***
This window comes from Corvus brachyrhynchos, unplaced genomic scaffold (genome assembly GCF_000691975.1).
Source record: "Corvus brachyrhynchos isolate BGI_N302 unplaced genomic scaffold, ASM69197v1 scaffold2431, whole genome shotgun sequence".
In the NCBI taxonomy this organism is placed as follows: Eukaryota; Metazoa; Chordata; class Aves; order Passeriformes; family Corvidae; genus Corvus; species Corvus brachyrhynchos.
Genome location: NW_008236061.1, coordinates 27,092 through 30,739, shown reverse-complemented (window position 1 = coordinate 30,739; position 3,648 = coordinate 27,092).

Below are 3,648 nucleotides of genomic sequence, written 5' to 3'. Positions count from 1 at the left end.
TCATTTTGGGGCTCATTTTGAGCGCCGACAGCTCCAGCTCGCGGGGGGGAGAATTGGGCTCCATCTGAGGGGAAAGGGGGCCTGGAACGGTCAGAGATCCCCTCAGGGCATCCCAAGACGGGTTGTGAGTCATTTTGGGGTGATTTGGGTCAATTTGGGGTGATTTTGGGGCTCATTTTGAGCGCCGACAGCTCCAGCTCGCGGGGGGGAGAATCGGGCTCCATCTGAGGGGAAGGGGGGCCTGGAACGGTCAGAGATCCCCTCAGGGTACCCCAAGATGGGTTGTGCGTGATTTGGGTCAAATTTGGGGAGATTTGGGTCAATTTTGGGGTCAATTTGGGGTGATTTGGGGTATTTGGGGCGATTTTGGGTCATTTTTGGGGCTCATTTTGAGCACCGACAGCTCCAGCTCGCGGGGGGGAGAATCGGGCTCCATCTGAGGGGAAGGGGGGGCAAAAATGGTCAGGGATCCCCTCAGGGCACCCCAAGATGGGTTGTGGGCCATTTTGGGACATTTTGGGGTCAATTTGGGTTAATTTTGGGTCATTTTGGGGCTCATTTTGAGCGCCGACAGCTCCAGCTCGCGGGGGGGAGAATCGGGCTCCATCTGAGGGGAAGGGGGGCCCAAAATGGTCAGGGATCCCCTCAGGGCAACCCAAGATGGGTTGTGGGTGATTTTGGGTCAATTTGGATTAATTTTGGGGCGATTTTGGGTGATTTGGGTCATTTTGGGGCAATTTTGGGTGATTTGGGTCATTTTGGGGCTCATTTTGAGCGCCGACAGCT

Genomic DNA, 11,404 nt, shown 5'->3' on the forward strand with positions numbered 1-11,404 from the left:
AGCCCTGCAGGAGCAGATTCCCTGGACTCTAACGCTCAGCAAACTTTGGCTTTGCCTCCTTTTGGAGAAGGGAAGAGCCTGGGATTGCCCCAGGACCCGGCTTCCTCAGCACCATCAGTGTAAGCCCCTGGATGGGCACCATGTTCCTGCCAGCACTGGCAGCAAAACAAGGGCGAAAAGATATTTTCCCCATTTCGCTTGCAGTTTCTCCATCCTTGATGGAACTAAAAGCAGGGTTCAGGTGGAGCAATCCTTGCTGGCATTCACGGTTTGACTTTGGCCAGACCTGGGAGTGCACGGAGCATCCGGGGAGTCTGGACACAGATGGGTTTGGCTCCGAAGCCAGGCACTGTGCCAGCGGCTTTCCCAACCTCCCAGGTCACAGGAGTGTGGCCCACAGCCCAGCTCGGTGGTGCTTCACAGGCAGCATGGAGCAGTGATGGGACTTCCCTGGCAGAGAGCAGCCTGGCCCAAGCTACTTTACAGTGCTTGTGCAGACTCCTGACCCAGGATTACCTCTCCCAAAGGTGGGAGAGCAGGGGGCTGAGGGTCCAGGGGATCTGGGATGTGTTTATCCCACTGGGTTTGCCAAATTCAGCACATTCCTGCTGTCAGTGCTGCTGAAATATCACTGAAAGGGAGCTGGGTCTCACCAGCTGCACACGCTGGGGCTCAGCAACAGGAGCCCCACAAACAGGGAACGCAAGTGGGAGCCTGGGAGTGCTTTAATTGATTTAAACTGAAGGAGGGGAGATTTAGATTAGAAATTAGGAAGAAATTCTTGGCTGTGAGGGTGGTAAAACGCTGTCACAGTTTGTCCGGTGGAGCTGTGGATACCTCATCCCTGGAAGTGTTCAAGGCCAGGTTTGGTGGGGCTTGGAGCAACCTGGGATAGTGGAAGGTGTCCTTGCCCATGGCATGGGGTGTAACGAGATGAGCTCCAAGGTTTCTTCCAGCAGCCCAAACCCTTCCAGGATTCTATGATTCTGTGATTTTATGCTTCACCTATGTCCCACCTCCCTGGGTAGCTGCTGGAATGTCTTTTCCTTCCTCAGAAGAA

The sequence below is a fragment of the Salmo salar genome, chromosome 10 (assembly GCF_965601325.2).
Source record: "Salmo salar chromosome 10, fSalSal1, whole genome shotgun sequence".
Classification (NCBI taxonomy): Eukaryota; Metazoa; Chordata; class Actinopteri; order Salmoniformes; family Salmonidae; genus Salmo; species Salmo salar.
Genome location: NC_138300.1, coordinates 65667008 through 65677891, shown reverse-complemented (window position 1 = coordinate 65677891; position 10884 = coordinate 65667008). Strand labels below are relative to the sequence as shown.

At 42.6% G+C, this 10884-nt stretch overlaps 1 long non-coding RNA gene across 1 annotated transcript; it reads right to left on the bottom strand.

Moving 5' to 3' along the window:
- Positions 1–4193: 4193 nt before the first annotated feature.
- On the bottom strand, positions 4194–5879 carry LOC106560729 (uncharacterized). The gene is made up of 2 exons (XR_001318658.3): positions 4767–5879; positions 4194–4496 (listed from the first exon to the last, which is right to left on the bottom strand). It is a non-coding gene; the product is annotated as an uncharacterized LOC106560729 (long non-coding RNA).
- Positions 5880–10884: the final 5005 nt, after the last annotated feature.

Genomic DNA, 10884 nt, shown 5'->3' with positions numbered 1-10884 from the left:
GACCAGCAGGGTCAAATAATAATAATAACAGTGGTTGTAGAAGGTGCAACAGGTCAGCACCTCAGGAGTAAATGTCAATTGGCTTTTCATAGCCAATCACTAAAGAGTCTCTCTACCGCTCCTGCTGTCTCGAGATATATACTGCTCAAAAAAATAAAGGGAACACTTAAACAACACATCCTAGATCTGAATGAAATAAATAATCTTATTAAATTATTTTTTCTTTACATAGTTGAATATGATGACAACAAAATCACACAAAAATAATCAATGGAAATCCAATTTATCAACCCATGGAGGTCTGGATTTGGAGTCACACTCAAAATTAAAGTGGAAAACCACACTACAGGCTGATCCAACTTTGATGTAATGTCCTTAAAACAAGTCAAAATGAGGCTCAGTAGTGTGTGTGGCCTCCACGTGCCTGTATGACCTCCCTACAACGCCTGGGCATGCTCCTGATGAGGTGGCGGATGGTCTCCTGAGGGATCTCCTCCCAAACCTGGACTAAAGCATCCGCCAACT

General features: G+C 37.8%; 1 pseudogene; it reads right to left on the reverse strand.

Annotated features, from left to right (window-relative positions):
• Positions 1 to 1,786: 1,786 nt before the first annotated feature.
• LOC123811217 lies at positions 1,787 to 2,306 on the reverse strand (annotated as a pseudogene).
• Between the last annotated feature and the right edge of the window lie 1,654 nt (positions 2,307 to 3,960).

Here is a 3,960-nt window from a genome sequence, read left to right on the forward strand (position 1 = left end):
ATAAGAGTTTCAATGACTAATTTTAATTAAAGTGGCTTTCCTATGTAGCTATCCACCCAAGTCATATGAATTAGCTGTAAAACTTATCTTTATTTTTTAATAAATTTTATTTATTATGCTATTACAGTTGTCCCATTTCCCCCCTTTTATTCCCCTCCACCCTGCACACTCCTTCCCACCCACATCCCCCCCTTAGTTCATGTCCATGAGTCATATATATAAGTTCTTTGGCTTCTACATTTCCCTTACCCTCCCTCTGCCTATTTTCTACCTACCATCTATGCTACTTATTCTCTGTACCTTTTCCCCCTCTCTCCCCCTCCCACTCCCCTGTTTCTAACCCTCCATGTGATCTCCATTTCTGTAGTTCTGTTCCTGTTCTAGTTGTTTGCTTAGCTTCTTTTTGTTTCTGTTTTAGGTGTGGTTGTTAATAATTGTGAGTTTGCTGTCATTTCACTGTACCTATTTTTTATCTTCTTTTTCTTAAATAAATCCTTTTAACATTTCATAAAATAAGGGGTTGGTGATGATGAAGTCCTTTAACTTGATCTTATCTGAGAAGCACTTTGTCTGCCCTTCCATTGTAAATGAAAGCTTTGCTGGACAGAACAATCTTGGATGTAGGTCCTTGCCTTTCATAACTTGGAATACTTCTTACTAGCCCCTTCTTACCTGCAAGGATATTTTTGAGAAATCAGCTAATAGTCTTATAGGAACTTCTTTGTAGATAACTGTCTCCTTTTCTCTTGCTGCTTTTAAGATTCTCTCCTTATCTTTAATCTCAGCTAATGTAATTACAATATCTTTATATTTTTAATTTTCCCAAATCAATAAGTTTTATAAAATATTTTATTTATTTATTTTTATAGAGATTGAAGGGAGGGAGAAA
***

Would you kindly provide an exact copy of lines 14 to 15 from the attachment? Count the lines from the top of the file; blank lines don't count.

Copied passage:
Moving 5' to 3' along the window:
- Positions 1–4193: 4193 nt before the first annotated feature.